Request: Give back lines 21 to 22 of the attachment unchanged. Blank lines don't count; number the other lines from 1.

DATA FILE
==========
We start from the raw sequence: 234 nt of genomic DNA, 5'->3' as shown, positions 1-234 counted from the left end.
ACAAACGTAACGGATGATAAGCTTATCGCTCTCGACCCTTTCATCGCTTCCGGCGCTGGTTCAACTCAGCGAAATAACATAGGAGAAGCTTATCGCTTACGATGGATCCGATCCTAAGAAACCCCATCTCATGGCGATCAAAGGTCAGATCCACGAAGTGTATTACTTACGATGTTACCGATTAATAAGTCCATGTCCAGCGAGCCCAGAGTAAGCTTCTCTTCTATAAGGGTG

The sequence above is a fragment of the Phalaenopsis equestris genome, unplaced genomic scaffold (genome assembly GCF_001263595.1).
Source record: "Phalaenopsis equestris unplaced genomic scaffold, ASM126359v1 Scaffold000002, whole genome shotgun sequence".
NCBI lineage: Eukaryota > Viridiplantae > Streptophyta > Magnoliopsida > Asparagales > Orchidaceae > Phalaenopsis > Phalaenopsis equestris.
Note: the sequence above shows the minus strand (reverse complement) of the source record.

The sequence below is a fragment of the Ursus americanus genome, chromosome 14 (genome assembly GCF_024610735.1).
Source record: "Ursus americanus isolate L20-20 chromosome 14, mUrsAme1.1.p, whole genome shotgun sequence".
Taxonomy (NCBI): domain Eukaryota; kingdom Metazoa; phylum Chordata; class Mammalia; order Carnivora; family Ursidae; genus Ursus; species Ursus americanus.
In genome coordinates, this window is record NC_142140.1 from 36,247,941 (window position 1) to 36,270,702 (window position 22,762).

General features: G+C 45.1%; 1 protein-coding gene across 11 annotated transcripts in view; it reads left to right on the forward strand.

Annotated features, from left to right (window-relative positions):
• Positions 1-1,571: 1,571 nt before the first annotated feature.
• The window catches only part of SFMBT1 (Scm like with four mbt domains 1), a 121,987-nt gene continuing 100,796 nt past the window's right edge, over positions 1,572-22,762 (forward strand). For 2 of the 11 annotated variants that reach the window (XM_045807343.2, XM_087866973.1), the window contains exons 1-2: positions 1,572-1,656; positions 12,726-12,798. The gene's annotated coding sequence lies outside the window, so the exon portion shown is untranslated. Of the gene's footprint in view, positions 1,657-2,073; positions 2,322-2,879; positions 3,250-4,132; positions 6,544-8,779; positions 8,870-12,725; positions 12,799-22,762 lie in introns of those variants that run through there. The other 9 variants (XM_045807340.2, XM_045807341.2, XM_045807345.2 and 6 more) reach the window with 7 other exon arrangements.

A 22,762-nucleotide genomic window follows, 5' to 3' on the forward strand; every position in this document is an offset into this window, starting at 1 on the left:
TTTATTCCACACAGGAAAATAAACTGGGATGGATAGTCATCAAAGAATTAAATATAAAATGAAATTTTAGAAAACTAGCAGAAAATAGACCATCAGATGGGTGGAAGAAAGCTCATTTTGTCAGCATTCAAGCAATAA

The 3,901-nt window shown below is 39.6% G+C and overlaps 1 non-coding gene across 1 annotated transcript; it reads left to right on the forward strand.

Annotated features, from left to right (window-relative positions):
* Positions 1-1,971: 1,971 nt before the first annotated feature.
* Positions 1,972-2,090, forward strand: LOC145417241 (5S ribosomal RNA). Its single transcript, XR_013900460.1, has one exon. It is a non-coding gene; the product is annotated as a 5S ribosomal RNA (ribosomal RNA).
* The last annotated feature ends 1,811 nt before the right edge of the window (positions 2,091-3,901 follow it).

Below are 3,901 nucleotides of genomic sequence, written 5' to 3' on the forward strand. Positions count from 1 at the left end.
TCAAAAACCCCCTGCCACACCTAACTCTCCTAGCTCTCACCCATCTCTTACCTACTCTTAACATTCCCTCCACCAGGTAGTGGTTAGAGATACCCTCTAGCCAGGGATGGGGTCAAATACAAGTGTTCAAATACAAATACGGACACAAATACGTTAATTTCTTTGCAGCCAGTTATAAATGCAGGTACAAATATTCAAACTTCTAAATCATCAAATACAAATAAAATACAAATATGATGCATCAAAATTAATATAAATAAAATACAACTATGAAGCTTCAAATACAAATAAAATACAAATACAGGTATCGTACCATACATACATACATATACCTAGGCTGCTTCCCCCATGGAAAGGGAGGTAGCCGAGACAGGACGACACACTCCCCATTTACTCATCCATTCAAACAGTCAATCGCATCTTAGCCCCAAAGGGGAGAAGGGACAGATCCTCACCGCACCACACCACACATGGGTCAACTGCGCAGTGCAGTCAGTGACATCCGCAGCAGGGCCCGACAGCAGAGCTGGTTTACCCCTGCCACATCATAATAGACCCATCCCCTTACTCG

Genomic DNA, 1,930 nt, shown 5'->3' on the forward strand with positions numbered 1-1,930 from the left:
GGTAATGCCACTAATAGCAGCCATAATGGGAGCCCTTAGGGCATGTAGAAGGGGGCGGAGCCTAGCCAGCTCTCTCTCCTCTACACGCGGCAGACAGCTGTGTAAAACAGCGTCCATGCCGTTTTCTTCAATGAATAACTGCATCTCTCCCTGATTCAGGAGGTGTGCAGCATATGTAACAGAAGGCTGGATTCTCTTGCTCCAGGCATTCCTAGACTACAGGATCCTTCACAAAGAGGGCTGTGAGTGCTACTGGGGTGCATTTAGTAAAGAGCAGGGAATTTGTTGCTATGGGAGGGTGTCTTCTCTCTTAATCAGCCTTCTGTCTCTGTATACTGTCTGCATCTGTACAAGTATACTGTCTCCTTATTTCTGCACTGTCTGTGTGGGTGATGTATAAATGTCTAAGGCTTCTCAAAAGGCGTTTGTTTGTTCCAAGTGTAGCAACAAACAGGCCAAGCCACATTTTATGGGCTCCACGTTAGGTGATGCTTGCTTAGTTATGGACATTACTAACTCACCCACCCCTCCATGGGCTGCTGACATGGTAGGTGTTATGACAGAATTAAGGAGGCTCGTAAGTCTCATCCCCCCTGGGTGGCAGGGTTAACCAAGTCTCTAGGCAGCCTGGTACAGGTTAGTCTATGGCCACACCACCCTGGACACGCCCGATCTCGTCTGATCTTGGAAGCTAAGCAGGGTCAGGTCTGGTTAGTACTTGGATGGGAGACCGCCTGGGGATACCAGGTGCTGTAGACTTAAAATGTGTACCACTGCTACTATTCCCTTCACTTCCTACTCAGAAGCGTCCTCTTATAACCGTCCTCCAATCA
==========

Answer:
* The last annotated feature ends 1,811 nt before the right edge of the window (positions 2,091-3,901 follow it).

Below are 3,901 nucleotides of genomic sequence, written 5' to 3' on the forward strand. Positions count from 1 at the left end.